Garden soil pests can cause havoc in your garden—and some very quickly. If you find infested plants, you need to take quick action to defend the affected plants and your entire garden.
At A Garden Patch, we’ve identified eight common garden soil pests that feed on plants. We also explain how to find, identify, and eliminate these pests. Fighting plant infestation requires knowledge and know-how. Here, we provide you with both!
If you want to skip the hassle of battling pest infestations, our Garden Patch’s GrowBox comes with perfect plant spacing, proper and automatic fertilization, and nutrient packs to take all the guesswork out of giving your plants everything they need to grow (including garden dolomite for tomatoes).
Aphids are one of the most destructive insects you can find in your garden. These pear-shaped insects kill your plants by sucking their sap, destroying their leaves, and infecting them with viruses. When feeding on a plant, aphids excrete honeydew, which gathers on the undersides of leaves.
The honeydew is the aphids’ calling card and causes sooty mold to grow on the undersides of your plant’s leaves. If left untreated, this can seriously damage the health of your plants.
One way to fight off aphids from your garden is to introduce their natural predators into the environment, and thankfully you have several options, including:
- Lady bugs
- Parasitic wasps
- Lacewing larvae
Other options to eliminate your aphid infestation include the following methods:
- Sprinkle neem oil on plants (which also combats cucumber beetles)
- Spray your plants with a garden hose
- Spray your affected plants with soapy water (five tablespoons of dish soap per gallon of water)
- Use insecticidal soaps and horticultural oils
While aphids do not commonly destroy an entire plant, they remain a considerable problem you must control for your garden to thrive. If you have an aphid problem, you likely have an ant problem as well.
Ants wait for the aphids to suck the sugar out of the plant, and then the ants kill the aphids and take the sugar. Fortunately, neem oil, soap, and water work well on ants and aphids.
Another solution to an ant problem involves boiling sugar or honey together with borax. Then, you soak cotton balls in the solution and set them throughout your garden. The ants will go after the sugar and poison their entire colony with the borax.
Beetles are destructive to gardens and come in numerous varieties, including:
- Colorado potato
To combat a beetle infestation, you can cover your fruit in nets preventing the beetles from reaching your crops. Homemade pepper-garlic spray or Neem oil will drive away many types of beetles. You can also pick the beetles off your infested plants and the undersides of the leaves.
If you have chickens, they will love to feed on the beetles.
Slugs are one of the simpler garden soil pests to combat. Slugs will attack just about everything in your garden but are particularly fond of foliage, fruit, and vegetables. The tell-tale sign of a slug infestation is the slime trails they leave behind.
You can address a slug infestation with relative ease. Bury a few shallow containers around your garden like an in-ground pool. However, instead of filling them with water, fill them with beer. The slugs will dive in and never emerge.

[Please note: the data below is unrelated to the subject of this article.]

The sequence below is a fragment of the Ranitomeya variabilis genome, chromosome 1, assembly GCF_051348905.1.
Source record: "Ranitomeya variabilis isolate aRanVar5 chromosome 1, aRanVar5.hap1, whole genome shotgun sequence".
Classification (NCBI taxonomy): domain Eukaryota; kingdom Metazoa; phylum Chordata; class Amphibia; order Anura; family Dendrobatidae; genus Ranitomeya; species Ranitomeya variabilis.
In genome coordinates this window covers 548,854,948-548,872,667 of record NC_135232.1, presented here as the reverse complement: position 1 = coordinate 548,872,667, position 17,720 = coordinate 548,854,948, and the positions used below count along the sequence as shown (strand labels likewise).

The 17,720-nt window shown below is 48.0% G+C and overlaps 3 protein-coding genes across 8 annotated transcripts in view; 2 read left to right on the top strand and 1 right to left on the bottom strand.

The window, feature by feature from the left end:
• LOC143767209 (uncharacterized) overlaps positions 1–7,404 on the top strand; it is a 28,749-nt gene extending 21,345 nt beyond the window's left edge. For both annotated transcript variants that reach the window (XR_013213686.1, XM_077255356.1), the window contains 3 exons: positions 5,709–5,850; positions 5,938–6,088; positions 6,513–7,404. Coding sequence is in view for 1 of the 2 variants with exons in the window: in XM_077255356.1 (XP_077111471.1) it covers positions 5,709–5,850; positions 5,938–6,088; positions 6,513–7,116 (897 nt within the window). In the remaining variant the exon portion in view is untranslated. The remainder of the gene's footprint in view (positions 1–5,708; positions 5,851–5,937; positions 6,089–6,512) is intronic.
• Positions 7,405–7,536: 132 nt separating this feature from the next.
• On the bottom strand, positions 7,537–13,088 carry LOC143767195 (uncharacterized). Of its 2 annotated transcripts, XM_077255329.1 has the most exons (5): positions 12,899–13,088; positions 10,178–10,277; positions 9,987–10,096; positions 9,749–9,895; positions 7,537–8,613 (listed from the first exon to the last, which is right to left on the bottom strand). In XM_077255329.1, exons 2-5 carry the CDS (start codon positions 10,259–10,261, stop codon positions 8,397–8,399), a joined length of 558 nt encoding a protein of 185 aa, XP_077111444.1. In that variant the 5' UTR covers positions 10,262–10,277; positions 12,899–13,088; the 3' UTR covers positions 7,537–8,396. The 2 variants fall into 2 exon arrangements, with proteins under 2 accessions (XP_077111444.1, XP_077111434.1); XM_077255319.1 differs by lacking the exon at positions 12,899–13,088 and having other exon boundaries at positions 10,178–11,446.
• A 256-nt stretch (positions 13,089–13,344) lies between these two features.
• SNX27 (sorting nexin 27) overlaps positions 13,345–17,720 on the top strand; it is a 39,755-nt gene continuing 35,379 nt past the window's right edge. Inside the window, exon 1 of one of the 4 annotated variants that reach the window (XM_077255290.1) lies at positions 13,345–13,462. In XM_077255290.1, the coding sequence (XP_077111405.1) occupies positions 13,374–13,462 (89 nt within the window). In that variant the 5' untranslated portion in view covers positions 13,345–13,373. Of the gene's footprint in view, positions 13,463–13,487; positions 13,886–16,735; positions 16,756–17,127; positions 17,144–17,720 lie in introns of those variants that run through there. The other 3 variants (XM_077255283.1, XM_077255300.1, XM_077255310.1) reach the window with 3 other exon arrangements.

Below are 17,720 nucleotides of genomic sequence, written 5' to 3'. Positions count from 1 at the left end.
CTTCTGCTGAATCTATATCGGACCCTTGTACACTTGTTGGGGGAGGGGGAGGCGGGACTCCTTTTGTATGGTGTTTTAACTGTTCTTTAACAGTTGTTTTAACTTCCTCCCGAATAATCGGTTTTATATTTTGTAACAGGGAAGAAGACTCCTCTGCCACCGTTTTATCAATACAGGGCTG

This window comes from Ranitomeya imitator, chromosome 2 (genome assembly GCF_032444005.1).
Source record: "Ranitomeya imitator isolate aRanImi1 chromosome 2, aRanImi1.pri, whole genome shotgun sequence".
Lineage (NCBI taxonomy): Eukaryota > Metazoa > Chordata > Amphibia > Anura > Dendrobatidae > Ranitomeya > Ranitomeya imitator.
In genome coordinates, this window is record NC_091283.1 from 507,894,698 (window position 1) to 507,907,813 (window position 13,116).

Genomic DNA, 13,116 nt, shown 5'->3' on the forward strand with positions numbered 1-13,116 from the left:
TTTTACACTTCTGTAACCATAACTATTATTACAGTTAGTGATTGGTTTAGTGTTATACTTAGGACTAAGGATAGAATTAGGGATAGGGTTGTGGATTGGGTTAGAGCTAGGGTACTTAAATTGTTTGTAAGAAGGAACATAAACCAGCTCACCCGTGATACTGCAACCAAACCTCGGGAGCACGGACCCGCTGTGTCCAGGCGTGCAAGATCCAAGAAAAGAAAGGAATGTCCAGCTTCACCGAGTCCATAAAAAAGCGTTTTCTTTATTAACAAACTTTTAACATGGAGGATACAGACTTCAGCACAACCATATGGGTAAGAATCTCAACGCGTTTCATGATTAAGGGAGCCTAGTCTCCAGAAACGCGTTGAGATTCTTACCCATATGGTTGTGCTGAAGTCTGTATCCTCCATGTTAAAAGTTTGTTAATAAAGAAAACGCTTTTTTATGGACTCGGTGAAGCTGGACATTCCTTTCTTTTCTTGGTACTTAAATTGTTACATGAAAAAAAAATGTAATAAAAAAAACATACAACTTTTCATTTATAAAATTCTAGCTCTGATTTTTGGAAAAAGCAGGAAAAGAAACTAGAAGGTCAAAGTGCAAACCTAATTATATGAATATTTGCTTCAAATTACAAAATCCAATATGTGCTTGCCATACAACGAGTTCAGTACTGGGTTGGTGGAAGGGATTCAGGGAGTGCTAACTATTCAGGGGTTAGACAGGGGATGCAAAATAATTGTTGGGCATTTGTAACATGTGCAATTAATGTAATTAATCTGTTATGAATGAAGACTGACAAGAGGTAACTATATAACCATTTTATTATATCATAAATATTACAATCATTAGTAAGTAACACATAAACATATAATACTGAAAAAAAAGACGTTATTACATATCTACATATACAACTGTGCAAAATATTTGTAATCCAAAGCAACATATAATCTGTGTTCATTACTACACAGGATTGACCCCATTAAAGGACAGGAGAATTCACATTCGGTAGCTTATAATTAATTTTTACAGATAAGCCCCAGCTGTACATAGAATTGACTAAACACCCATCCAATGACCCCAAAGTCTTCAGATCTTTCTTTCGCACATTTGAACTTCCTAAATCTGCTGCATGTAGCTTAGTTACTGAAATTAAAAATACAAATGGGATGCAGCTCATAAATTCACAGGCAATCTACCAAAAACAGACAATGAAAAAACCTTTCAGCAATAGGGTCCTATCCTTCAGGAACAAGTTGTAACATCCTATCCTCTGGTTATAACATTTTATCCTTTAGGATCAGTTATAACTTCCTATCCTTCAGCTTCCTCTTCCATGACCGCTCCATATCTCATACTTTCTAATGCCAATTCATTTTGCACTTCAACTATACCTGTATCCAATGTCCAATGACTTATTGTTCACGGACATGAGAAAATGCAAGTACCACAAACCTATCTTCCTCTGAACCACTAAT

3. Flies, Mites, and Mosquitoes
A simple spray-bottle mixture of rubbing alcohol and water is effective against flies and mites. You can also try planting marigolds, as they repel flies and mosquitoes. These companion plantings may or may not actually protect your garden, but they look pretty nonetheless.
In addition, make sure you remove all standing water from your garden to eliminate a mosquito infestation.
4. Cabbage Moth
These garden soil pests are perhaps the most difficult to find. These tiny green worms prey on cruciferous vegetables such as collard greens, broccoli, and brussels sprouts. They work quickly to destroy your plants, so you must act fast if you find them in your garden.
There are a few suggested methods to rid the cabbage moth from your garden, including the following:
- Cover your cruciferous vegetables with a shade cloth
- Plant garlic and mint around your cruciferous vegetables
- Use an electric fly-swatter to eliminate them yourself
Maggots burrow underground in soil and mulch to feed on the roots of your plants. They can be challenging to eliminate because they are difficult to find. If you have maggot-infested plants, pouring hot water over the maggots will rid you of the problem.
To ensure the maggots do not return, make sure not to reuse infested soil.
Cutworms and hornworms are common garden soil pests. Cutworms are small brown larvae that feed at night, and you can handpick them from your plants. Another option is to apply diatomaceous earth to the base of your stems.
Tomato hornworms can destroy your plants and any hopes of a fresh tomato salad or homemade tomato sauce. The most effective removal method for hornworms is to pick them off by hand. However, wasps, ladybugs, and lacewings may also help
7. Mammals and Reptiles
When it comes to larger pests like mammals and reptiles like deer, opossums, mice, and birds, you need more extreme measures to protect your plants. You can place a metal barrier beneath your soil to keep our burrowing intruders. Fencing and netting are good defenses against the other invaders. A dog may also deter these visitors from your garden!
Avoid Common Garden Soil Pests with the GrowBox
Battling garden soil pests can be an uphill battle. Give yourself the advantage of starting with the best soil. At A Garden Patch, we created the simple, all-in-one Garden Patch GrowBox with automatic fertilization, no pesky garden beetles or tomato hornworm damage, and a self-watering reservoir that takes the guesswork out of gardening. Spend less time battling pests in your garden and more time enjoying it!
Order your GrowBox online or call us at (800) 519-1955 to order by phone.